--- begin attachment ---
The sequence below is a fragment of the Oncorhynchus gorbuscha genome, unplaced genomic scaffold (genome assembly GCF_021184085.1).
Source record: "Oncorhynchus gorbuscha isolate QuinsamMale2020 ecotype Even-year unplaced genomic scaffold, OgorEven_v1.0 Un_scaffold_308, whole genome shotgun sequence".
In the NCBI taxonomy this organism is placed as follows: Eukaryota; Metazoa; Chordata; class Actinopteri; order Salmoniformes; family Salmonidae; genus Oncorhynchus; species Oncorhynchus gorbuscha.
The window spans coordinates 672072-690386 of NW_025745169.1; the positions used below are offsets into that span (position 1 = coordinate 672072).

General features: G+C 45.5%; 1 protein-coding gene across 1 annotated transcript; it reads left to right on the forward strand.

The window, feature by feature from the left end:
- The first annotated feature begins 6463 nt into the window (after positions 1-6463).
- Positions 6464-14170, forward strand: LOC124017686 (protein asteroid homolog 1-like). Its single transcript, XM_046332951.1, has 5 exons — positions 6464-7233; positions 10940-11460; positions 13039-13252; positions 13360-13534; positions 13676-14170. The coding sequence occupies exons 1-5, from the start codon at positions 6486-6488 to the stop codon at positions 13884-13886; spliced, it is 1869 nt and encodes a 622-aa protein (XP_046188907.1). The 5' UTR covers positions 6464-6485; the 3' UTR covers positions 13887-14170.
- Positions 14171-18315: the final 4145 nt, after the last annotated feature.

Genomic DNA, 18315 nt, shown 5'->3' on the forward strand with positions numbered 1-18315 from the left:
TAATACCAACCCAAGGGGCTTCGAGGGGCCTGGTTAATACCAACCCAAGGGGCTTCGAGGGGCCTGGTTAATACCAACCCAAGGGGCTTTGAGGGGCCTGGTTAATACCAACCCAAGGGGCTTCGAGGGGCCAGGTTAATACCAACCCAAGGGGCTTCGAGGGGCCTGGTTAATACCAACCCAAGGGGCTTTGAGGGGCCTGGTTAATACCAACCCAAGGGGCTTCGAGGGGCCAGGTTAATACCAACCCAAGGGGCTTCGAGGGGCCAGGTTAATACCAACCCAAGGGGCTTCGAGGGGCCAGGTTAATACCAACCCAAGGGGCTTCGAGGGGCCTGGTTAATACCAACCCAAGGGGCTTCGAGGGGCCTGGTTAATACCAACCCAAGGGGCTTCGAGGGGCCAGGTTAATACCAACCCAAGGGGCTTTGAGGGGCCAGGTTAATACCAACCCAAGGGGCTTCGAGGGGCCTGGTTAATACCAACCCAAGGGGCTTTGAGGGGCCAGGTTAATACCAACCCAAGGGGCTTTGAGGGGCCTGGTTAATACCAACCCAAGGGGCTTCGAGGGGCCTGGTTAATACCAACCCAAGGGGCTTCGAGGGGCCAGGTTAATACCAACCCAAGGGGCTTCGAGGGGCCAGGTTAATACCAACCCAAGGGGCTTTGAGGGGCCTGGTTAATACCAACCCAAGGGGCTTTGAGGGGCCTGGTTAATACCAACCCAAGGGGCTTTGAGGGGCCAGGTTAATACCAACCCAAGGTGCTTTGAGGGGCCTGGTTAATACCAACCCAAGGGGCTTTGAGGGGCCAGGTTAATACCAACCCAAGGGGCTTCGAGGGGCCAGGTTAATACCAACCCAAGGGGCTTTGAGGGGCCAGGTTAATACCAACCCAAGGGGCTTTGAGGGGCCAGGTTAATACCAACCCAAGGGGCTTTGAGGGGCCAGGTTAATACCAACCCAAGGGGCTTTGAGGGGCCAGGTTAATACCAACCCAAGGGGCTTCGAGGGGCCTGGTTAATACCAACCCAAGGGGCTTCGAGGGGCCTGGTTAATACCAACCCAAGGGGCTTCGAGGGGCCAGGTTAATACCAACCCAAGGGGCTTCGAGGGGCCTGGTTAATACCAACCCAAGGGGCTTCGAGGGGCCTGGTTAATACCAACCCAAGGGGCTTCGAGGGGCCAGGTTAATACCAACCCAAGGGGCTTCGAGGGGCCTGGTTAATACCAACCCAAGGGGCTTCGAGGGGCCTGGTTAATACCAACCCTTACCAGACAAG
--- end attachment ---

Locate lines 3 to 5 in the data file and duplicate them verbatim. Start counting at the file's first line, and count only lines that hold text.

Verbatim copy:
In the NCBI taxonomy this organism is placed as follows: Eukaryota; Metazoa; Chordata; class Actinopteri; order Salmoniformes; family Salmonidae; genus Oncorhynchus; species Oncorhynchus gorbuscha.
The window spans coordinates 672072-690386 of NW_025745169.1; the positions used below are offsets into that span (position 1 = coordinate 672072).

General features: G+C 45.5%; 1 protein-coding gene across 1 annotated transcript; it reads left to right on the forward strand.